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(Inspection) Adhesion Testing: How to Make It Stick in Assuring Coating Performance

It has become common practice for specification writers to require minimum tensile pull-off adhesion strength values as part of the acceptance criteria for protective coating work for concrete substrates.  These values are convenient for specifiers because a minimum number provides a black and white basis upon which to define success versus failure. But there is much more to performing and evaluating adhesion testing than a hard and fast number.

Product Number: 63-COAT_DEC21
Author: Randy Nixon / Kirk Shields,
Publication Date: 2021
Industry: Coatings
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It has become common practice for specification writers to require minimum tensile pull-off adhesion strength values as part of the acceptance criteria for protective coating work for concrete substrates.  These values are convenient for specifiers because a minimum number provides a black and white basis upon which to define success versus failure. But there is much more to performing and evaluating adhesion testing than a hard and fast number.  The minimum pull-off value is widely specified without any consideration for substrate strength, surface profile, substrate conditions, the test positions, coating type, or coating thickness (project specific conditions).  What also gets missed with this practice are several essential quality considerations including:

 

  1.                   It’s a destructive test. 
  2.                   The failure plane or interface for the load fixture is generally of greater import than the pull-off strength value itself.
  3.                   The appropriate test standard is often not followed.
  4.                   What equipment was used in establishing an acceptance value? 
  5.                   Not knowing when to perform the tests, how to perform the tests, and how to interpret the results.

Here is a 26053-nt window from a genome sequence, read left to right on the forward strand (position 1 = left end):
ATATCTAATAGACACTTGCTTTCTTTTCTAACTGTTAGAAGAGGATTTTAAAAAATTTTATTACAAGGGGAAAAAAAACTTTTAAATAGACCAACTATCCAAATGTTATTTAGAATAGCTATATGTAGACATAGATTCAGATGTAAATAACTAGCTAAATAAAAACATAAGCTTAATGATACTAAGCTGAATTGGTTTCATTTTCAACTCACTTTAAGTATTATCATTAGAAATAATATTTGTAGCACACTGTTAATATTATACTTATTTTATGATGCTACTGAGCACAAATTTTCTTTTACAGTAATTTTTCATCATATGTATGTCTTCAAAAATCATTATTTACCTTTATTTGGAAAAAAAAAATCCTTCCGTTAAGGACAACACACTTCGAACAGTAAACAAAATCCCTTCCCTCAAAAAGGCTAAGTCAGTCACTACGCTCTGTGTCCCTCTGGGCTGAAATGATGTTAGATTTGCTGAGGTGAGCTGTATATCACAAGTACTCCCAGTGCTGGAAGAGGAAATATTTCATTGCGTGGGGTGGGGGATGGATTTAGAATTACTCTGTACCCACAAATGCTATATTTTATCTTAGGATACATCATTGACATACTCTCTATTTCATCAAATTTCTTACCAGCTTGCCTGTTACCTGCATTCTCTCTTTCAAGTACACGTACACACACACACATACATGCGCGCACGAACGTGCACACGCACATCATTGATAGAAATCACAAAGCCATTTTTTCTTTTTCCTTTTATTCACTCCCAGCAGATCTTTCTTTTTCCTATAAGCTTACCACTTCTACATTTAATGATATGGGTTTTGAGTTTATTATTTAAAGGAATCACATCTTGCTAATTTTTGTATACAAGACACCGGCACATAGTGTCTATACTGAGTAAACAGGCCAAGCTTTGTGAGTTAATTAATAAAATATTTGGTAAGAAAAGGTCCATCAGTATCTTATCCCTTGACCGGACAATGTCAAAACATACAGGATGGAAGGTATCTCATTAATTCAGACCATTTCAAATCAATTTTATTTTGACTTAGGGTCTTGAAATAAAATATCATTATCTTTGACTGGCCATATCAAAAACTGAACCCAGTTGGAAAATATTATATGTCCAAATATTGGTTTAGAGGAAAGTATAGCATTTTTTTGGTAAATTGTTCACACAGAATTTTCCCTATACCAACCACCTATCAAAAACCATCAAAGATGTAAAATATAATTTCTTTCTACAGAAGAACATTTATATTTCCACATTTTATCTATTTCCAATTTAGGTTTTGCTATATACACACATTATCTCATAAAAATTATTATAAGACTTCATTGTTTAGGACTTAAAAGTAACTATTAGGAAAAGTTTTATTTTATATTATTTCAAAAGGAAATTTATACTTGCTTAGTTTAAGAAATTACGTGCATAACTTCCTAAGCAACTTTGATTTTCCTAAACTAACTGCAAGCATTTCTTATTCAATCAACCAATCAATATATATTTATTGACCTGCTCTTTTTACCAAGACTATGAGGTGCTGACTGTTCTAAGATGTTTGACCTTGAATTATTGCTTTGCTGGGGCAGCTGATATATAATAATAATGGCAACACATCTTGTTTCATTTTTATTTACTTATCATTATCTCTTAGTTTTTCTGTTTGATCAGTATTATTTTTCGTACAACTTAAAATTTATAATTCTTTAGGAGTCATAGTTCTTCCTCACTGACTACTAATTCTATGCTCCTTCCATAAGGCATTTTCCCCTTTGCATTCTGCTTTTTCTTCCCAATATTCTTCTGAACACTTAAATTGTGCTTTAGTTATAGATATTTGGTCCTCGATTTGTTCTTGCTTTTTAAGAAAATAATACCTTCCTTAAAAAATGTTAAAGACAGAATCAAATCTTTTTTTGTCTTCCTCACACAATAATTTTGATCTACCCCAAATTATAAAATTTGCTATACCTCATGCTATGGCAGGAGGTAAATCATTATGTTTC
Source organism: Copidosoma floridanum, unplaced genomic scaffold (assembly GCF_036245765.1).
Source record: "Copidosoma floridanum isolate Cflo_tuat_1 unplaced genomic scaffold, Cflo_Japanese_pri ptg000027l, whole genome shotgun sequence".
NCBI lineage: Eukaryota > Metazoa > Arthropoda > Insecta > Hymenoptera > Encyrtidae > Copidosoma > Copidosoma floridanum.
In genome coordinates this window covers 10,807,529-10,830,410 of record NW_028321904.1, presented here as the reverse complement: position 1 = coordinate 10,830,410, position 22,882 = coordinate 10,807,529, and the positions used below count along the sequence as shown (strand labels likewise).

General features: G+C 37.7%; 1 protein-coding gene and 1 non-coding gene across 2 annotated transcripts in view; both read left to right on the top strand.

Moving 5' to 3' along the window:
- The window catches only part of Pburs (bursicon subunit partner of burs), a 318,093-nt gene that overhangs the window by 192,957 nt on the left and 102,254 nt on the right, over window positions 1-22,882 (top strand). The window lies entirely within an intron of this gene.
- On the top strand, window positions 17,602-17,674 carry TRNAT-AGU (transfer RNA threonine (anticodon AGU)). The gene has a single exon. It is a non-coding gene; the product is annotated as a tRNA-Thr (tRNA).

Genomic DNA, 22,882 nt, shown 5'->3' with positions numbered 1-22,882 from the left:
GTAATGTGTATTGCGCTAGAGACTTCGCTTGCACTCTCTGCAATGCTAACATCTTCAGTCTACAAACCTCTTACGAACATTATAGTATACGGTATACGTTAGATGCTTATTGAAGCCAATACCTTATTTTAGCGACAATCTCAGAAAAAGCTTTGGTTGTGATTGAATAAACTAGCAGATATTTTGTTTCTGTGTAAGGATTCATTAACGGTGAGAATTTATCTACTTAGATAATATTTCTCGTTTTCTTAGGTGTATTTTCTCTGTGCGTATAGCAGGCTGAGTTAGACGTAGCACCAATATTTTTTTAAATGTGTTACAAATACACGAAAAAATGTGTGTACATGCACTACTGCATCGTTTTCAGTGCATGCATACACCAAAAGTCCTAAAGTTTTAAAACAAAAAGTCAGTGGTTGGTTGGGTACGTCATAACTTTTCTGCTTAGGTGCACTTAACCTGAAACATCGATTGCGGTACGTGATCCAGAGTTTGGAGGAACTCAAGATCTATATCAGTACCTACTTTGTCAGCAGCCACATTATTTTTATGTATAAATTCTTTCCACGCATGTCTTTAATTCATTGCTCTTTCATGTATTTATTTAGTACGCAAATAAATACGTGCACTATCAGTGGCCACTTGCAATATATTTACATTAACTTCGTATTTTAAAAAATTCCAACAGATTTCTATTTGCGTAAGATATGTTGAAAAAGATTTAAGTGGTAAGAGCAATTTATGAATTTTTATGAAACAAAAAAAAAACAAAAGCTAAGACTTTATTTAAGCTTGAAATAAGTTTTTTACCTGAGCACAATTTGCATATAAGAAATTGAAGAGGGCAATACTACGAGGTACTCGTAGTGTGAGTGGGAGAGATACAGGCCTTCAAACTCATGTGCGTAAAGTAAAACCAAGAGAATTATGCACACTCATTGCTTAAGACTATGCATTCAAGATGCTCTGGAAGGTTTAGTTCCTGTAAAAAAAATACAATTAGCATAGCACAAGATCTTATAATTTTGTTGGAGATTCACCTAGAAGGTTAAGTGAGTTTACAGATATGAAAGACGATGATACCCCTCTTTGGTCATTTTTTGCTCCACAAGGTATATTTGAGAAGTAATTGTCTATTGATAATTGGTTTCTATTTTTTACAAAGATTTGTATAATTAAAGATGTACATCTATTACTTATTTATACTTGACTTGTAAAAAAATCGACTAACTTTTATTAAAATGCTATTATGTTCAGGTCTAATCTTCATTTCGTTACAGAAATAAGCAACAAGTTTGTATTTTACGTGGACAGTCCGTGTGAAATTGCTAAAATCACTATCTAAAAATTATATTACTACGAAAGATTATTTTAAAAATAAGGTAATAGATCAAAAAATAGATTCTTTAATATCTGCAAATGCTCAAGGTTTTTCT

6.                   How frequent the tests will be performed, by whom, and what the overall acceptance criteria really should be. 

 

This paper will provide guidance on how to avoid these commonplace pitfalls. Using adhesion testing, not as a pass or fail Q.C. criteria in specifications, but rather as a properly executed Q.A. tool.

It has become common practice for specification writers to require minimum tensile pull-off adhesion strength values as part of the acceptance criteria for protective coating work for concrete substrates.  These values are convenient for specifiers because a minimum number provides a black and white basis upon which to define success versus failure. But there is much more to performing and evaluating adhesion testing than a hard and fast number.  The minimum pull-off value is widely specified without any consideration for substrate strength, surface profile, substrate conditions, the test positions, coating type, or coating thickness (project specific conditions).  What also gets missed with this practice are several essential quality considerations including:

 

  1.                   It’s a destructive test. 
  2.                   The failure plane or interface for the load fixture is generally of greater import than the pull-off strength value itself.
  3.                   The appropriate test standard is often not followed.
  4.                   What equipment was used in establishing an acceptance value? 
  5.                   Not knowing when to perform the tests, how to perform the tests, and how to interpret the results. 
  6.                   How frequent the tests will be performed, by whom, and what the overall acceptance criteria really should be. 

 

This paper will provide guidance on how to avoid these commonplace pitfalls. Using adhesion testing, not as a pass or fail Q.C. criteria in specifications, but rather as a properly executed Q.A. tool.

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